4 Ways Quitting Might Be Braver Than You Think

quitting is brave

German poet Goethe said beginnings were burning invitations, and not to tarry. He urged, “Whatever you can do, or dream you can, begin it. Boldness has genius, power and magic in it.”

And like that, a million fridge magnets were born.

Don’t get me wrong, I love beginnings. I love how every April there are little yellow blossoms sewn on the forsythias outside my front window. I love how a New Year’s snow stretches out like a clean canvas and come September, I admit: I channel Tom Hanks in You’ve Got Mail and want to buy a bouquet of freshly-sharpened pencils.

But as romantic as starts are, I’ve learned firsthand, the hard way, that there’s also magic in a well-timed quit.

I have my dad to thank for this; he died my first week of college, freshman year. Thanks to his funeral and the grief that swarmed thick later, I literally drove down to school, unpacked and plugged in my mini-fridge, and then: I undid all those things. I un-enrolled, stripped down my mattress and hugged my roommates a sheepish goodbye.

On the drive back home, car stuffed to the gills, I remember asking my mom the same question at least a million different ways: Does stopping make me the world’s weakest woman?

She said no; quitting was brave. Stopping was smart.

To be honest, it didn’t feel that way; it felt soppy, and limp. Indulgent. It felt so much more like forfeiting, like I was folding in, and that’s why I never expected to find so much wisdom waiting in it.

But oh, I did.

If you too, are close to waving a white flag, take heart. Here are four truths you might uncover in the midst of giving up:

1. Quitting reminds us: We’re so much more than what we do.

The college machine, of course, runs on the whole “becoming” paradigm, which makes sense. Universities are in the business of minting a new version of you. But skipping out on my first freshman semester taught me something bigger: My identity needn’t be so tangled up in what I did or didn’t do. Me –  the real me – lived down so much deeper; she was entirely separate from my major, my transcript, even my someday career.

2. Quitting shows us that (SPOILER!) the world can indeed function without us. 

It’s awfully humbling to sit on the sidelines and watch the world swim along without you. But it’s freeing, too, getting a good taste of your smallness – and maybe this actually even helps you later when it’s time to take a sick day, or the full maternity leave, or heavens, just a nap. No need to feel guilty about the breaks either; you’ve seen that the universe won’t slip out of orbit.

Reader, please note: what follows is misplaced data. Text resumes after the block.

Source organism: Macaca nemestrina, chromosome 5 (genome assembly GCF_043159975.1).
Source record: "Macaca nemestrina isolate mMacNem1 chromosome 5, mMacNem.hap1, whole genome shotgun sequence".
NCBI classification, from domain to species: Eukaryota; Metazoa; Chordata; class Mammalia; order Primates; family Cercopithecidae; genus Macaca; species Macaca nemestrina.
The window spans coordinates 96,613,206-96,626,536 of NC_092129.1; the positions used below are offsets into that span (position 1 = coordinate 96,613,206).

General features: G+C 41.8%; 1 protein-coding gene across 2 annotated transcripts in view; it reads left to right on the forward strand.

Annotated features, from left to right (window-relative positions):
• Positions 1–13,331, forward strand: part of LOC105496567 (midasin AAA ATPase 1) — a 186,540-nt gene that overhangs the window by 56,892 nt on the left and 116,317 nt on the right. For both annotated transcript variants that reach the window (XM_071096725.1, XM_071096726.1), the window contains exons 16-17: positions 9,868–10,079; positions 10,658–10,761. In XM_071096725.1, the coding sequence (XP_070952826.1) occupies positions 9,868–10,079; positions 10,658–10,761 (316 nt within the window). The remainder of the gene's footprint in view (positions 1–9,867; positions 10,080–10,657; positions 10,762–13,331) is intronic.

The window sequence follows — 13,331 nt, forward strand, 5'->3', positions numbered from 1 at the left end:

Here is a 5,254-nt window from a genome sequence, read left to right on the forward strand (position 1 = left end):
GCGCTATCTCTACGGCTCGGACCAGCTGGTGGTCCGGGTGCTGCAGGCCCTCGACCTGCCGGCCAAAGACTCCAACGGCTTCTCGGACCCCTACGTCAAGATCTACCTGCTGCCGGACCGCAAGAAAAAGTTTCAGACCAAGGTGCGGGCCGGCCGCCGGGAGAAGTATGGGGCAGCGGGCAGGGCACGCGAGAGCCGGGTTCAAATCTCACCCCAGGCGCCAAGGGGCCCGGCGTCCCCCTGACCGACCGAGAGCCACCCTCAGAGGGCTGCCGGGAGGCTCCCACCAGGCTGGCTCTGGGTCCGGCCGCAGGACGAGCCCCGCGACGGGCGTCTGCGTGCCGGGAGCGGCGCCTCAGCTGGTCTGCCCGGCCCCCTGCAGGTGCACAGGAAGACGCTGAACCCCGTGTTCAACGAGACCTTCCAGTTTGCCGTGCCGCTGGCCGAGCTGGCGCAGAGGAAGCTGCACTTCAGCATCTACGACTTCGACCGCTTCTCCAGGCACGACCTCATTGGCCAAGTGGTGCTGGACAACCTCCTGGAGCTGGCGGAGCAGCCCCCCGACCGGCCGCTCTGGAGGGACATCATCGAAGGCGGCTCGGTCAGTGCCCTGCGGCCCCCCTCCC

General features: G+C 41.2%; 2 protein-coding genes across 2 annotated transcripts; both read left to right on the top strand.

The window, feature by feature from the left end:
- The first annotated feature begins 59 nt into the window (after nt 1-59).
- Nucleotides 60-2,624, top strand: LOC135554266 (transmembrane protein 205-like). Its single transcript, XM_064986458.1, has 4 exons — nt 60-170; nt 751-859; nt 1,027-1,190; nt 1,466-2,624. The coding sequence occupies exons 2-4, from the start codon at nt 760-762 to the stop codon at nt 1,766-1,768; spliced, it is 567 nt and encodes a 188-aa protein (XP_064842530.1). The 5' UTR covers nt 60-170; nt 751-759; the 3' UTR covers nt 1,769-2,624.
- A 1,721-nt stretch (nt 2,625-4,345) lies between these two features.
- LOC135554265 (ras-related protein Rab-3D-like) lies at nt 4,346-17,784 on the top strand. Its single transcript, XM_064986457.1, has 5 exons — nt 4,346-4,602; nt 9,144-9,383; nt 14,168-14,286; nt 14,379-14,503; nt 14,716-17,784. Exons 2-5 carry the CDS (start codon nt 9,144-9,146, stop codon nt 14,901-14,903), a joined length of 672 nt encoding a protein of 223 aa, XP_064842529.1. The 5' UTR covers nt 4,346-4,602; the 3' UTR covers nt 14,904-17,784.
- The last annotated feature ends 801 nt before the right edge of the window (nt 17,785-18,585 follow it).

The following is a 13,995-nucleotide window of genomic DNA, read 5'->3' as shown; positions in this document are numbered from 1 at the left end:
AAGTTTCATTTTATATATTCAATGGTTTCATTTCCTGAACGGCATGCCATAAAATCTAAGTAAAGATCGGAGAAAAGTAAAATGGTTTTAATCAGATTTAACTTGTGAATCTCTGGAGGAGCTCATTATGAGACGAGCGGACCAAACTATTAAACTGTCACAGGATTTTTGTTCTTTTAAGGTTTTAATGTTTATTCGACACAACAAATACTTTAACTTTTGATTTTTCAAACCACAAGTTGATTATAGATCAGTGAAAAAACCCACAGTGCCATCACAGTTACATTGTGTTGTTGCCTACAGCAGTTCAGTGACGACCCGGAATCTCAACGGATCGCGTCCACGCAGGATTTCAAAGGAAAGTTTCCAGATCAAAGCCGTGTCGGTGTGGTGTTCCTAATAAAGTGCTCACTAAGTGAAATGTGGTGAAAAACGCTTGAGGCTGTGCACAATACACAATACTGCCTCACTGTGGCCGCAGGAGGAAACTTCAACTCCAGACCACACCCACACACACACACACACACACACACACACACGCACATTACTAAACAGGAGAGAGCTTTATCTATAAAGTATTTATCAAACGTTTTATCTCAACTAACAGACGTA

Me –  the real me – lived down so much deeper; she was entirely separate from my major, my transcript, even my someday career. 

3. Quitting teaches us that choices are temporary, that broken things can be glued back together, and that there is time to pivot.

I don’t know about you, but I’ve too often swallowed the lie that if I stop to shift gears – if I step off this particular train, or that golden pathway – I will lose precious momentum. The truth is, watching yourself slip out from and then back into the mix might be one of the most empowering things you ever do. It is like finding a cosmic remote control buried deep in the couch cushions and realizing that, lo, you really can pause the show to go make your popcorn. 

4. Quitting actually might be progress in disguise.

To be clear, I’m not advocating an attitude that’s lazy or half-hearted or fickle, or making a regular habit of deserting. Some struggles deserve the sticking out, no matter what. But as C.S. Lewis once said, “If you’re on the wrong road, progress means doing an about-turn and walking back to the right road.” Quitting early, sometimes, is its own kind of forward momentum. It’s pragmatic, saving time and making space so you can find your bearings again.

What’s something that you’ve “quit” in this way? What did you learn?

Image via Monica Outcalt



Rebecca Rene Jones believes in the biggest God, the blackest coffee, and that earth is just an opening act. A 2005 graduate of Grove City College, Pa., she is the author of Broken for Good: How Grief Awoke My Greatest Hopes. She lives in Rochester, New York with her husband and son.

4 COMMENTS
  • Katie August 17, 2018

    This is so accurate. I loved the cosmic remote control metaphor… thank you for writing this. I felt very clearly called to a ‘Sabbath’ season for six months last year, after finishing a masters degree.
    I moved home, renovated a house, and reconnected with my siblings. I got into philosophy, starting running, and rested my head and heart. I then went travelling for three months, flying right around the globe. When I came back, my dream job was waiting.

    If I’d have just kept going, into a phd or another job, I would have missed out on so much. Thank you x

  • Anonymous August 17, 2018

    I believe in this wholeheartedly, starting my career as a nurse in a hospital, after 3 years knowing the stress and anxiety was not going to get better and that although I could continue to work there and do well, I knew it wasn’t for me. I took a chance and a major risk quitting, not knowing where I’d be next. But it was the most freeing experience, and now with hard work and determination to find something else, I can say it was all worth it. And I continue to grow and know nothing has to be permanent.

  • I agree! I think knowing when to stop is one of the bravest things to do. You’re taking a risk and thinking smartly – if something isn’t working out, why plough through relentlessly? There are a million directions in life. You don’t have to stick to one.

    Charmaine Ng | Architecture & Lifestyle Blog
    http://charmainenyw.com

  • Natalie Haines August 16, 2018

    Beautiful and so insightful.

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